By Christopher Spicer
No responsible adult would ever dream of putting a young person behind the wheel of a car without teaching him the information and skills he needs to drive safely. Yet, as a new report from the New York Civil Liberties Union shows, too many communities and schools across New York State are doing the equivalent of that when it comes to preparing our teens to make informed, responsible decisions about sex.
The NYCLU report analyzed sex education curricula taught at 82 of the state's 697 school districts and found them to be riddled with medical inaccuracies, ineffective abstinence-only instruction and other problematic teachings that are putting our teens' health and lives at risk. Equally as concerning is that students are being taught information that is often incomplete and grounded in gender biases.
The current dearth of accurate and effective sex education in our schools bodes poorly for our teens. Locally, according to the Buffalo Public Schools 2011 Youth Risk Behaviors Survey, the percentage of Buffalo Public School students reporting having sexual intercourse is 20 percent higher than the New York State average, and those students reporting having had four or more sexual partners is 41 percent higher than the New York State average.
Almost half of all Buffalo Public School students say they did not learn about HIV/AIDS in school. A staggering number of very young teens and preteens are engaged in risky behavior: nearly 16 percent of Buffalo middle school students report having had sexual intercourse and nearly half of those students report having had three or more sexual partners.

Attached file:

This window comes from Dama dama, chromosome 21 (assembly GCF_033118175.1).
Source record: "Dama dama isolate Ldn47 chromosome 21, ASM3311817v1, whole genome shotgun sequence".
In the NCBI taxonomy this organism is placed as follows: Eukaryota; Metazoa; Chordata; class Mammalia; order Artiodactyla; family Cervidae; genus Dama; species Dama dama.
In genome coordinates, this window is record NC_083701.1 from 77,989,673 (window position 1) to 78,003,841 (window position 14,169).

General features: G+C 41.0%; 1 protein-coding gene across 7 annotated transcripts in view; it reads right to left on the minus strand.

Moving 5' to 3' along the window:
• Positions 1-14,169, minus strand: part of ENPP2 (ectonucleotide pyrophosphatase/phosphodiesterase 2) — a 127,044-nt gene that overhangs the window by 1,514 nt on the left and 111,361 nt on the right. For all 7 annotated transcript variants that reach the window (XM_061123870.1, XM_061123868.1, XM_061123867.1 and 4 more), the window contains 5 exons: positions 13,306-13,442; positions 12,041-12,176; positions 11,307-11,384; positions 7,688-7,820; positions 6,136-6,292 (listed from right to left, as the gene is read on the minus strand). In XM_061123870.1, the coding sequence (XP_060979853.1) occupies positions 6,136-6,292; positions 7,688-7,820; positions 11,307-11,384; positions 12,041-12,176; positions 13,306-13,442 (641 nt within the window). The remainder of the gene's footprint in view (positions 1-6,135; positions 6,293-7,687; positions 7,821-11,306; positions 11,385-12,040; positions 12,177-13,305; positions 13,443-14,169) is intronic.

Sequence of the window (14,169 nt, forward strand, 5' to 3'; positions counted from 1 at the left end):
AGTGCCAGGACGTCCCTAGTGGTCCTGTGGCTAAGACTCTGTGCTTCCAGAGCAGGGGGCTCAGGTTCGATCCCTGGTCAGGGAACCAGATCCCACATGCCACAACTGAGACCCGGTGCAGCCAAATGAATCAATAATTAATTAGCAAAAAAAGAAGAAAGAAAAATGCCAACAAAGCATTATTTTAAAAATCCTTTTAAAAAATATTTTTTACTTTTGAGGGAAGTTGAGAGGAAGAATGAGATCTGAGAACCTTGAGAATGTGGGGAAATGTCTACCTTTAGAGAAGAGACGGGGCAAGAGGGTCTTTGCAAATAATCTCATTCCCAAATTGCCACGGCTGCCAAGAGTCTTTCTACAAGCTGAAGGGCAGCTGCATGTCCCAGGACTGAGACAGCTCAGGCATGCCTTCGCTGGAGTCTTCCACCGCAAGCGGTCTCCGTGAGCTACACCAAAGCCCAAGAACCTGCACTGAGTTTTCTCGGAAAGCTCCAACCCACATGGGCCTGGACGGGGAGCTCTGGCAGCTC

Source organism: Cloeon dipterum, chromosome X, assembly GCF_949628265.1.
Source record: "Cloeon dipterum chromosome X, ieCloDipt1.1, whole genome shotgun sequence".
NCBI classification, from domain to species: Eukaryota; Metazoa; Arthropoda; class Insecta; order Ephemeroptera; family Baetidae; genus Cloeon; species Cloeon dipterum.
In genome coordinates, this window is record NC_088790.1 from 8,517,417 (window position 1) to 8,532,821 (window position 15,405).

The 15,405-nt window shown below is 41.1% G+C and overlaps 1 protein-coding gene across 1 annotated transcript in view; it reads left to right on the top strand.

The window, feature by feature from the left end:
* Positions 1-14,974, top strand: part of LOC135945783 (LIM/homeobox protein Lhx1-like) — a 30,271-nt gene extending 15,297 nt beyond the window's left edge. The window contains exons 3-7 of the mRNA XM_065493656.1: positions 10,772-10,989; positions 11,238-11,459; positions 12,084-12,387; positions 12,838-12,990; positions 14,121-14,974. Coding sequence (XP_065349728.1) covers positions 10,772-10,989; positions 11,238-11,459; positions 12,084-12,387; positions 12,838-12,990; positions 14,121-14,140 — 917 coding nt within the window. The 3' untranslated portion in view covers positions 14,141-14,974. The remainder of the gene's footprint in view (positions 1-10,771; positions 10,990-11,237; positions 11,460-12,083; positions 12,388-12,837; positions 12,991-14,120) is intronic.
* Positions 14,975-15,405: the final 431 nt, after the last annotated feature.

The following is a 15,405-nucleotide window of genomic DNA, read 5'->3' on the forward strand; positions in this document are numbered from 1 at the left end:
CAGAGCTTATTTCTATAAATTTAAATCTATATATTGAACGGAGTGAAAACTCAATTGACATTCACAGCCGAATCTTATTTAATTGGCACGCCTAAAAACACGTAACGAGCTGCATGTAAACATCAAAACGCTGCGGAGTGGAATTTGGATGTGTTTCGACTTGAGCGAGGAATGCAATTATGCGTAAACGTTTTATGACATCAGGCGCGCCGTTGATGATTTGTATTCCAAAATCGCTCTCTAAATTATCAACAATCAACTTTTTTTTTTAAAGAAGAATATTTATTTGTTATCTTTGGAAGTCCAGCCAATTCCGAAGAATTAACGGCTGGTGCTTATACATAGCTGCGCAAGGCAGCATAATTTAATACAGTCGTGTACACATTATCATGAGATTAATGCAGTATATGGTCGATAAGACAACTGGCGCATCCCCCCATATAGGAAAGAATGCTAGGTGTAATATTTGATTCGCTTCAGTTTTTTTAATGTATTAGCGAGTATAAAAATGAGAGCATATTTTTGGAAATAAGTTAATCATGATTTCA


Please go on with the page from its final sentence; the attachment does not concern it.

Planned Parenthood has long advocated for sex education that includes information about healthy relationships, prevention of unintended pregnancy and sexually transmitted infections and abstinence. Multiple studies have shown that such comprehensive sex education is effective in helping teens delay sex and use condoms and birth control when they do have sex. What's more, parents overwhelmingly support comprehensive sex education in schools.
That's why Planned Parenthood is working with the Buffalo Public Schools, the Buffalo Community Council on Comprehensive Adolescent Pregnancy Prevention, the Erie County Department of Health and other community partners to host community forums addressing youth sex in Buffalo.
The forums will be held in high school auditoriums this fall. We need a community solution to the inadequacy of the state of sex education - and that will take a community conversation.
We have the power to make sure our teens get the education and reproductive health services they need. We owe it to our teens to do better by them.
Christopher Spicer is Community Adolescent Pregnancy Prevention Coordinator for Planned Parenthood of Western New York.
By Christopher Spicer